Weird History
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15 Facts About Presidents That Sound Made Up But Aren't

October 15, 2020 5.0k votes 833 voters 33.2k views15 items

List RulesVote up the presidential facts that seem more like fiction.

Few figures in history are as well-documented as those who have held the office of the presidency of the United States, and that means that the internet is already loaded with weird presidential trivia and countless strange presidential facts. But when it comes to presidential did-you-knows, there’s weird and then there’s weird - with some claims fully pushing the bounds of credulity.

There are endless apocryphal tales out there about each of the presidents, but the best stories are those that only sound made up, but are actually true. Nothing defines a larger-than-life presidential personality better than personal details so lurid that they’re truly stranger than fiction. Quite literally speaking, you can’t make this stuff up!

  • One Of John Tyler’s Grandsons Survived Until 2020 - And Another Still Lives
    Photo: Edwards & Anthony / Wikimedia Commons / Public Domain

    John Tyler became the 10th president of the United States when William Henry Harrison passed after only 30 days in office - which is a tad poetic, given what Tyler would later become noteworthy for. No other president has ever produced more legitimate children than Tyler, who sired 15 in total. The last of them was Lyon Gardiner Tyler, born in 1853 when John was 63 years old.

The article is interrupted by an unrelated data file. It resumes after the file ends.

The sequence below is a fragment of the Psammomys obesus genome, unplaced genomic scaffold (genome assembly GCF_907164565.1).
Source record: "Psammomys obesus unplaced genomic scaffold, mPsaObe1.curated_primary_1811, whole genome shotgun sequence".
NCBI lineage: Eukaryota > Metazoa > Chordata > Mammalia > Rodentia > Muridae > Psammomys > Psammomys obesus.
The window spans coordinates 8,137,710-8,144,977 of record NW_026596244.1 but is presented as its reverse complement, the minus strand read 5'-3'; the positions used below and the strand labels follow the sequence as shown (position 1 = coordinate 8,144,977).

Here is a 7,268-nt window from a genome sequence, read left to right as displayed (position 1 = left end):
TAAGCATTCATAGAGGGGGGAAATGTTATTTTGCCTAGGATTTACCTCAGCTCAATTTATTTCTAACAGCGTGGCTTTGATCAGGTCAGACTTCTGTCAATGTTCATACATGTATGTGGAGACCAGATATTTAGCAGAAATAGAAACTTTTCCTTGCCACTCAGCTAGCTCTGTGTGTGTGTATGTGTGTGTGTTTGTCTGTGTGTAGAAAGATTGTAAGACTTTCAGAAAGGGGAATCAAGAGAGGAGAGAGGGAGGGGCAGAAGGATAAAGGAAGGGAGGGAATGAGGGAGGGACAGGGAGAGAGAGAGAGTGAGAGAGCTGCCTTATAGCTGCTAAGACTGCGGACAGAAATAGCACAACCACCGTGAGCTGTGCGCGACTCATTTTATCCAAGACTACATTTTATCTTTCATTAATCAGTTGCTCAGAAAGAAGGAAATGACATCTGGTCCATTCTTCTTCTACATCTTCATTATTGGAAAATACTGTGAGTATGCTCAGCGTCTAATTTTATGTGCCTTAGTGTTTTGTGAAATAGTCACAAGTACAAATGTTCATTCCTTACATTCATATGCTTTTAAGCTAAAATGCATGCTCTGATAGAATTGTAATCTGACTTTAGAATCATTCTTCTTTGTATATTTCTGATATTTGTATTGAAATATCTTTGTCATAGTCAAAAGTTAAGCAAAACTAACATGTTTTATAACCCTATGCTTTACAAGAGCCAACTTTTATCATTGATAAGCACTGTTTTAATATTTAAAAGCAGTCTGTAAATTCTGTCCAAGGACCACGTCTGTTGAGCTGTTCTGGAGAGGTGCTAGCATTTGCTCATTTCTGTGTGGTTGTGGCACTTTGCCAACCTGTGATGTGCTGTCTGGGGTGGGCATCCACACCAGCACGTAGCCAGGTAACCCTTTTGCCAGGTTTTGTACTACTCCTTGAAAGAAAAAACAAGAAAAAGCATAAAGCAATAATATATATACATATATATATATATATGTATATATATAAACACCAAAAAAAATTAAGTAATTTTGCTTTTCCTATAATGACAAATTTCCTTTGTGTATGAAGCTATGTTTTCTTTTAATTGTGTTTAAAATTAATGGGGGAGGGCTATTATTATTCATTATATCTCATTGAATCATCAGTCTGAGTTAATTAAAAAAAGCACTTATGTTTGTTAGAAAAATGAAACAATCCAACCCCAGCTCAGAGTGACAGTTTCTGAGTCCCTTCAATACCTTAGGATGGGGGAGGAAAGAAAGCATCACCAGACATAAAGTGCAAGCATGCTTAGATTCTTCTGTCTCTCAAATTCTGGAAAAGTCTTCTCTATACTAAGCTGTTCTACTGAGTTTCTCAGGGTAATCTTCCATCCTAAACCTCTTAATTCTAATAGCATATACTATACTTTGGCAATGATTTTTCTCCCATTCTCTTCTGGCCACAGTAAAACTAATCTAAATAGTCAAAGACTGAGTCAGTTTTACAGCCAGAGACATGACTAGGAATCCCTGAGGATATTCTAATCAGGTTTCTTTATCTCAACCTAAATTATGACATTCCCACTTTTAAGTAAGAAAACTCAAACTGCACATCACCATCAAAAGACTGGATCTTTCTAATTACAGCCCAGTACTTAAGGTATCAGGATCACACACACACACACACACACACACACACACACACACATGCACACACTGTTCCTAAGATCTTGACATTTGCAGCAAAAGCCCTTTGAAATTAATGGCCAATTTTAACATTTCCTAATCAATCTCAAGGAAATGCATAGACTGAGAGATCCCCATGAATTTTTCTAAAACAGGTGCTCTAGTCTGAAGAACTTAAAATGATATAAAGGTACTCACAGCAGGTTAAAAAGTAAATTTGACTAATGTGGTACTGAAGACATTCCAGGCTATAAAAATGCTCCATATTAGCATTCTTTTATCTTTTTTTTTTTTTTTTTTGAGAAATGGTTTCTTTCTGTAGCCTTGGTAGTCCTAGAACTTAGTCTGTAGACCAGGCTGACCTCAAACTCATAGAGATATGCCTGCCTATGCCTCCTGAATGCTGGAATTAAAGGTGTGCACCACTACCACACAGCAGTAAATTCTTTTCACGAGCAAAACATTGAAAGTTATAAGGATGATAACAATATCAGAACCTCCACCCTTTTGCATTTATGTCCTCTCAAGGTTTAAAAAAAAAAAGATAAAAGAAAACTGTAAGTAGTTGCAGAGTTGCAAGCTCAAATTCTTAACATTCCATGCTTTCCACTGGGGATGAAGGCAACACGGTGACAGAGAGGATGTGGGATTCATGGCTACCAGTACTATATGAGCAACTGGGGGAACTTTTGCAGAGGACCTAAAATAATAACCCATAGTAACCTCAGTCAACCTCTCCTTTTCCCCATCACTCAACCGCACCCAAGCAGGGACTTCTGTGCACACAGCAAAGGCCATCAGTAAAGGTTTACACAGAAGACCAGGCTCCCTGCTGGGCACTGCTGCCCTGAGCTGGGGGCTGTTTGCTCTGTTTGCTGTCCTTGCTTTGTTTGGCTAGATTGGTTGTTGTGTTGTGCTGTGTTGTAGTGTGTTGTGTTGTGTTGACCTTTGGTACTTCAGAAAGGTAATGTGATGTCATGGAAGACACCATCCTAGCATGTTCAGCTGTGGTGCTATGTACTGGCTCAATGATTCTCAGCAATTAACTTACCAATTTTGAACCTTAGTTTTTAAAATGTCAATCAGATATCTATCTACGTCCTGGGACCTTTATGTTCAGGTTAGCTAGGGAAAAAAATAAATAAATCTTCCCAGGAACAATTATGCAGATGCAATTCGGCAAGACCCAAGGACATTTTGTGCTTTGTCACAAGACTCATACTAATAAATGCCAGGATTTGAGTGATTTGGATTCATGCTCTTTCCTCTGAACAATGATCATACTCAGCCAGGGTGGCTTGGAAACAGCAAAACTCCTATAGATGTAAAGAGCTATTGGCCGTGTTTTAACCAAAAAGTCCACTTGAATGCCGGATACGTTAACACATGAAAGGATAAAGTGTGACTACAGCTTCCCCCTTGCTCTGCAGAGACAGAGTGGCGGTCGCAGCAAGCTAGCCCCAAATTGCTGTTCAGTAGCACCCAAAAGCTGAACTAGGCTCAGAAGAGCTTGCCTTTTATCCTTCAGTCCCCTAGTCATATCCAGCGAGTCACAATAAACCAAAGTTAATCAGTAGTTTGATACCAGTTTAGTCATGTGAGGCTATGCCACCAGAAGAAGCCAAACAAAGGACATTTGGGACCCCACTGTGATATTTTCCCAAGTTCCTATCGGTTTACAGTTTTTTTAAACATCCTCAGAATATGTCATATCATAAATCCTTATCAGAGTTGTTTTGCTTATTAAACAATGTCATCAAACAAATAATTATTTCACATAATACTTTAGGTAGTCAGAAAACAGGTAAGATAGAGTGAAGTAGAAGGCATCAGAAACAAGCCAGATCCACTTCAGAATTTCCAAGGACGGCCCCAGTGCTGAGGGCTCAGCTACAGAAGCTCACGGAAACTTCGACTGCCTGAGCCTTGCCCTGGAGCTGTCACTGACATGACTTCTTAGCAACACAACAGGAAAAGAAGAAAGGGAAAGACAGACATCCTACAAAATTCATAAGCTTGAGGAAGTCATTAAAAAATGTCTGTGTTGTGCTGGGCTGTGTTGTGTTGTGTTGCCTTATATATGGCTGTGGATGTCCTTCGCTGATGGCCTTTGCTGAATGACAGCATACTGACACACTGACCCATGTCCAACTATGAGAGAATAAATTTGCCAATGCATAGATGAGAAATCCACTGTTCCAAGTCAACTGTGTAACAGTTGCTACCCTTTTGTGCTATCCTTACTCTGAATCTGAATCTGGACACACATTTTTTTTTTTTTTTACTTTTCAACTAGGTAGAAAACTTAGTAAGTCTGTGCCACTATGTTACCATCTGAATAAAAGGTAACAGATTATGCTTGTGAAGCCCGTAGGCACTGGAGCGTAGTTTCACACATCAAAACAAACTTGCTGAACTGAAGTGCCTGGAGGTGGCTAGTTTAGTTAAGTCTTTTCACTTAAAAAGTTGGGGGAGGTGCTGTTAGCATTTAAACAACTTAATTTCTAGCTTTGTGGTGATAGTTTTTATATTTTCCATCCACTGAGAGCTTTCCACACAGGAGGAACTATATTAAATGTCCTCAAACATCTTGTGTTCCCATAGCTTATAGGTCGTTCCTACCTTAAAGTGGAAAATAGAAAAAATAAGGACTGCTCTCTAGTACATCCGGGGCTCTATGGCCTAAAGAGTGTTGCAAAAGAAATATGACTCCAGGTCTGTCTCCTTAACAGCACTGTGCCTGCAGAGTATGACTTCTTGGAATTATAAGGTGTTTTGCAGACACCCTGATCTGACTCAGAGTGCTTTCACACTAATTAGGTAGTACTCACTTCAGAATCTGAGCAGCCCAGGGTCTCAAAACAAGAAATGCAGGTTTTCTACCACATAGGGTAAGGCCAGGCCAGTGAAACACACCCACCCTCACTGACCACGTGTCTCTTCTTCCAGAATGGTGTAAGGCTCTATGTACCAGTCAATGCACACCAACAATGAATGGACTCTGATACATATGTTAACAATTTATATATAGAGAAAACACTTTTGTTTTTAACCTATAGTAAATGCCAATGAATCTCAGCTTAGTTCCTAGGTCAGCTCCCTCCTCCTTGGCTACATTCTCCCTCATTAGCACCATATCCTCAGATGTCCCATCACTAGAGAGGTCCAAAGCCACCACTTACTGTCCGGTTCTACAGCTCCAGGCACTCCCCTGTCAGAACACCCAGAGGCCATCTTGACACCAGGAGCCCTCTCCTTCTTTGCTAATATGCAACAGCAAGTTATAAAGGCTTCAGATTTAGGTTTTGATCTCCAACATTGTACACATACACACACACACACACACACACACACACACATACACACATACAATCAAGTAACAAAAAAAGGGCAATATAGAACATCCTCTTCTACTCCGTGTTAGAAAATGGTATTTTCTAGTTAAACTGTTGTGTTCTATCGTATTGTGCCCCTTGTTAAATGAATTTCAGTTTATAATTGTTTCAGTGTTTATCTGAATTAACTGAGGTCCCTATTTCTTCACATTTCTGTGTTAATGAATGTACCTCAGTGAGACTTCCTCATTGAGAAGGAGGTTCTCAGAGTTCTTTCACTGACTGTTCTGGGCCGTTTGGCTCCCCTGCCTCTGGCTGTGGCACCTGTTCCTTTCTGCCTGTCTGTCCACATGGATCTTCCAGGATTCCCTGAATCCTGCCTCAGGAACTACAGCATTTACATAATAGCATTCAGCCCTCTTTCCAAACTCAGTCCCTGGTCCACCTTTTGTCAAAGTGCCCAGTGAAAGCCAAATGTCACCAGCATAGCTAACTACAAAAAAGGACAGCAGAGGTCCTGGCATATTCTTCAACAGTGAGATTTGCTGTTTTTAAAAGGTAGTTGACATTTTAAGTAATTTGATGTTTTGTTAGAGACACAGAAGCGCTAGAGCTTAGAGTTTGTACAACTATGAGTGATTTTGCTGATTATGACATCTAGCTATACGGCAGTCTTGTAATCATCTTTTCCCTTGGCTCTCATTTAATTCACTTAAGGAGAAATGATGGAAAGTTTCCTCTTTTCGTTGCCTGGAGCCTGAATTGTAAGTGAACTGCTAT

Lyon Gardiner passed in 1935, but his son Lyon Gardiner Tyler Jr. lived until 2020, when his demise was met with incredulity - surely, it wasn’t possible that the 10th president’s grandchild had been around this long. What’s even more amazing, however, is that another grandson, Harrison Ruffin Tyler - ironically carrying the name of John’s short-lived predecessor - is still alive as of this writing.  

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  • Thomas Jefferson And John Adams Stole A Piece Of Shakespeare’s Chair Together, And They Passed On The Exact Same Day, Which Was The Fourth Of July
    Photo: Jean Leon Gerome Ferris / Wikimedia Commons / Public Domain

    There was once a time, prior to their presidencies, that John Adams and Thomas Jefferson were the best of friends, touring Europe together without a care in the world. In fact, during a 1786 trip to William Shakespeare’s house in Stratford-upon-Avon, Adams and Jefferson were so carefree that they chipped off a chunk of Shakespeare’s chair to take home as a souvenir. 

    At the time, Adams wrote:

    Stratford upon Avon is interesting as it is the Scaene of the Birth, Death and Sepulture of Shakespear. Three Doors from the Inn, is the House where he was born, as small and mean, as you can conceive. They shew Us an old Wooden Chair in the Chimney Corner, where He sat. We cutt off a Chip according to the Custom.

    One must note, however, that if it truly were custom for visitors to take large chunks of the chair with them, there wouldn’t be a chair left at all by the time Jefferson and Adams made their visit.